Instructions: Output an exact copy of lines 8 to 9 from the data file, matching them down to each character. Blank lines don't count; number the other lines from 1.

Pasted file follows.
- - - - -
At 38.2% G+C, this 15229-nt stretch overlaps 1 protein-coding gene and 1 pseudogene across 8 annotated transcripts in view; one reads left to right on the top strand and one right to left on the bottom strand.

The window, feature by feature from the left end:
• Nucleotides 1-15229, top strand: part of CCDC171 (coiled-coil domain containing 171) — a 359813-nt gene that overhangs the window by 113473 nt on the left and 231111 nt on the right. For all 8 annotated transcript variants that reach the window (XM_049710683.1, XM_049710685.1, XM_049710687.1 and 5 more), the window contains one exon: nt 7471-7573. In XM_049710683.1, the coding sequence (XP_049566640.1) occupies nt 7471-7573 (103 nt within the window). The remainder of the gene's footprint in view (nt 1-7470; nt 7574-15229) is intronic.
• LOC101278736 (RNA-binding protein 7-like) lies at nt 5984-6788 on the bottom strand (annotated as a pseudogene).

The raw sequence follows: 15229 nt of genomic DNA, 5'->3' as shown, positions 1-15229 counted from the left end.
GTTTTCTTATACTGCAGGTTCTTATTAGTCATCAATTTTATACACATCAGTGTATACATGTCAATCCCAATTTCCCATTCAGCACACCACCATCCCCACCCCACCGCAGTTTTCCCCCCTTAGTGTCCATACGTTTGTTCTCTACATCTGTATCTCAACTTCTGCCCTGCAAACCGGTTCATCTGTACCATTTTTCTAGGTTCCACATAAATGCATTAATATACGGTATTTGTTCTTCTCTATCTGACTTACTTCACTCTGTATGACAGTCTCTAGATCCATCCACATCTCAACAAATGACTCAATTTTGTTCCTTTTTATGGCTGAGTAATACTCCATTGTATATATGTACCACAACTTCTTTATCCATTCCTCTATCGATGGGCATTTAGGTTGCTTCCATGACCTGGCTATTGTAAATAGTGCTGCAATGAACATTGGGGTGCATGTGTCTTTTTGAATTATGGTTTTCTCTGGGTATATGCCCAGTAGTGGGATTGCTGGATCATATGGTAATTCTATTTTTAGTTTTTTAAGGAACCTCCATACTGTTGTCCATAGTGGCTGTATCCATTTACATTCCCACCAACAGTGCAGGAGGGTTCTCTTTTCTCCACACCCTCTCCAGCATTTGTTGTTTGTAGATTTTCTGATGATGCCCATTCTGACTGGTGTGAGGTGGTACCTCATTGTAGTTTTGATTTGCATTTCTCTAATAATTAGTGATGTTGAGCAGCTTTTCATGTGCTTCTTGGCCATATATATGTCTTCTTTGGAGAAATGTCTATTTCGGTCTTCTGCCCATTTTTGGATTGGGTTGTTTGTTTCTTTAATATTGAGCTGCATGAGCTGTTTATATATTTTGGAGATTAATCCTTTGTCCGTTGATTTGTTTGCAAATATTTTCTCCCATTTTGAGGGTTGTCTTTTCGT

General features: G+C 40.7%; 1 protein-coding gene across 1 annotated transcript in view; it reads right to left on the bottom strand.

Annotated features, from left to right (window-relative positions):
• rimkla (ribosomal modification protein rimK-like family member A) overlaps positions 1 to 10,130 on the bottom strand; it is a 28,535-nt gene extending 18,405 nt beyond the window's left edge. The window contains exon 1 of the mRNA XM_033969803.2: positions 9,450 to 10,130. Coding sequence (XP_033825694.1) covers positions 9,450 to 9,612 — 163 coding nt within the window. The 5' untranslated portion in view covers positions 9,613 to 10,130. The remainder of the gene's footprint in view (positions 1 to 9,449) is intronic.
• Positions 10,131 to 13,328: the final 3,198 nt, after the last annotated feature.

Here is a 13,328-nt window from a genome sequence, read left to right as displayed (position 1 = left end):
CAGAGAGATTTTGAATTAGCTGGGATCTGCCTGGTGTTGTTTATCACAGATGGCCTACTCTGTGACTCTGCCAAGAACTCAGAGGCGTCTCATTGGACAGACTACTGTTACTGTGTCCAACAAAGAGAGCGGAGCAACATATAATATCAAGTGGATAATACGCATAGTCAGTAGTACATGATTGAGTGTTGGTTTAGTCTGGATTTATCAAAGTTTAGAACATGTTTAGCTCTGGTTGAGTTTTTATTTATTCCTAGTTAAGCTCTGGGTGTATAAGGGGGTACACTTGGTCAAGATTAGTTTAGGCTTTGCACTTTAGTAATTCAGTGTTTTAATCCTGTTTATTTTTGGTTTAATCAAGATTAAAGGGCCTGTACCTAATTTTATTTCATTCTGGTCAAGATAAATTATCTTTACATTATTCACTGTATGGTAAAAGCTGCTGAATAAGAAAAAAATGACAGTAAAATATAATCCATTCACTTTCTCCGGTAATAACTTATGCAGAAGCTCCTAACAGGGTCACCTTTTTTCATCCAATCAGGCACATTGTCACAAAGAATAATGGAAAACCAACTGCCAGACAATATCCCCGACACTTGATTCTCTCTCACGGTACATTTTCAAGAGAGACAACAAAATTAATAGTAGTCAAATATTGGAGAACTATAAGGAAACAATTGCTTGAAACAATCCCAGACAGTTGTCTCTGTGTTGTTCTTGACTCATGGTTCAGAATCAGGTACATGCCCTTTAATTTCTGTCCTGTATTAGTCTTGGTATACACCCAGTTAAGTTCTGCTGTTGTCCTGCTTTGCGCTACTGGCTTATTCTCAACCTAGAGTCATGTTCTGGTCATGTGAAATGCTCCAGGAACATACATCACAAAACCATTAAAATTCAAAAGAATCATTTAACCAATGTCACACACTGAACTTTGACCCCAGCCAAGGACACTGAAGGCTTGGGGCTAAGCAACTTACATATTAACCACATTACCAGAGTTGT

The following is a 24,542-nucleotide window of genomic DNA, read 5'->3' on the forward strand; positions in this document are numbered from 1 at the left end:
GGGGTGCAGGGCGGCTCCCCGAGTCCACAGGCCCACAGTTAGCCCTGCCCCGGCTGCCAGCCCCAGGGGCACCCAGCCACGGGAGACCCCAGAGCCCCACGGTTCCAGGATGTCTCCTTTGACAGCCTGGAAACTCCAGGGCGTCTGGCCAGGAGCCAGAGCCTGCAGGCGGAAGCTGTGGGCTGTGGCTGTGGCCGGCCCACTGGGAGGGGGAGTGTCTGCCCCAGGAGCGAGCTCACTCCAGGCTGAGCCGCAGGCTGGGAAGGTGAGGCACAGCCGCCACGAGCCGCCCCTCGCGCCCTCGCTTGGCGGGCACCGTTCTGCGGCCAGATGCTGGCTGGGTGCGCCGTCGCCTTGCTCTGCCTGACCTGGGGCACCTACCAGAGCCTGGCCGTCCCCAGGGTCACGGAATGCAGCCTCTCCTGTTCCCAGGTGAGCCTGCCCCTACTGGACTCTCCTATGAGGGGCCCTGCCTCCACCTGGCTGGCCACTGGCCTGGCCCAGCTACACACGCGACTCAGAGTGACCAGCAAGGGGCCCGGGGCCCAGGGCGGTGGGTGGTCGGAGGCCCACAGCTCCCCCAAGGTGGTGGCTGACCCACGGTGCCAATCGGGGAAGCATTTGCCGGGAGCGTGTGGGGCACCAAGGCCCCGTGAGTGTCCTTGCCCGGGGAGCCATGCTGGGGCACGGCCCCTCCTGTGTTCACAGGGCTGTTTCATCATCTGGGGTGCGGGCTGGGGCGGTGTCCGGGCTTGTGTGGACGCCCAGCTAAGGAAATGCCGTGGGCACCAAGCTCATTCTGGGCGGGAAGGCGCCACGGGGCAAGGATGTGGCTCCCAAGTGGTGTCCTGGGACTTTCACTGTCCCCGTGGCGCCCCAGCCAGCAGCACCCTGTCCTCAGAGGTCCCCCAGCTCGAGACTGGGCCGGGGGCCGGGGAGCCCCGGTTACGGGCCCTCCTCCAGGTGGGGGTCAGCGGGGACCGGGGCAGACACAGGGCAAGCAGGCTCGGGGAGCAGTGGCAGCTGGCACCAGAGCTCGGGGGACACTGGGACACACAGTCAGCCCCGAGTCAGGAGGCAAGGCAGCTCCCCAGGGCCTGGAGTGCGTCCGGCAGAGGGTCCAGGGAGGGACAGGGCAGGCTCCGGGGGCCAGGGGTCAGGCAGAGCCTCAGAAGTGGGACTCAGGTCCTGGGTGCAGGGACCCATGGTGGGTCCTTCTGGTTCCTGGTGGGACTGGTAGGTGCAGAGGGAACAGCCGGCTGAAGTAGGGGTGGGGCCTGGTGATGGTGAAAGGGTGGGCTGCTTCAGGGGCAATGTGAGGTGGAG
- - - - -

Annotated features, from left to right (window-relative positions):
• rimkla (ribosomal modification protein rimK-like family member A) overlaps positions 1 to 10,130 on the bottom strand; it is a 28,535-nt gene extending 18,405 nt beyond the window's left edge. The window contains exon 1 of the mRNA XM_033969803.2: positions 9,450 to 10,130. Coding sequence (XP_033825694.1) covers positions 9,450 to 9,612 — 163 coding nt within the window. The 5' untranslated portion in view covers positions 9,613 to 10,130. The remainder of the gene's footprint in view (positions 1 to 9,449) is intronic.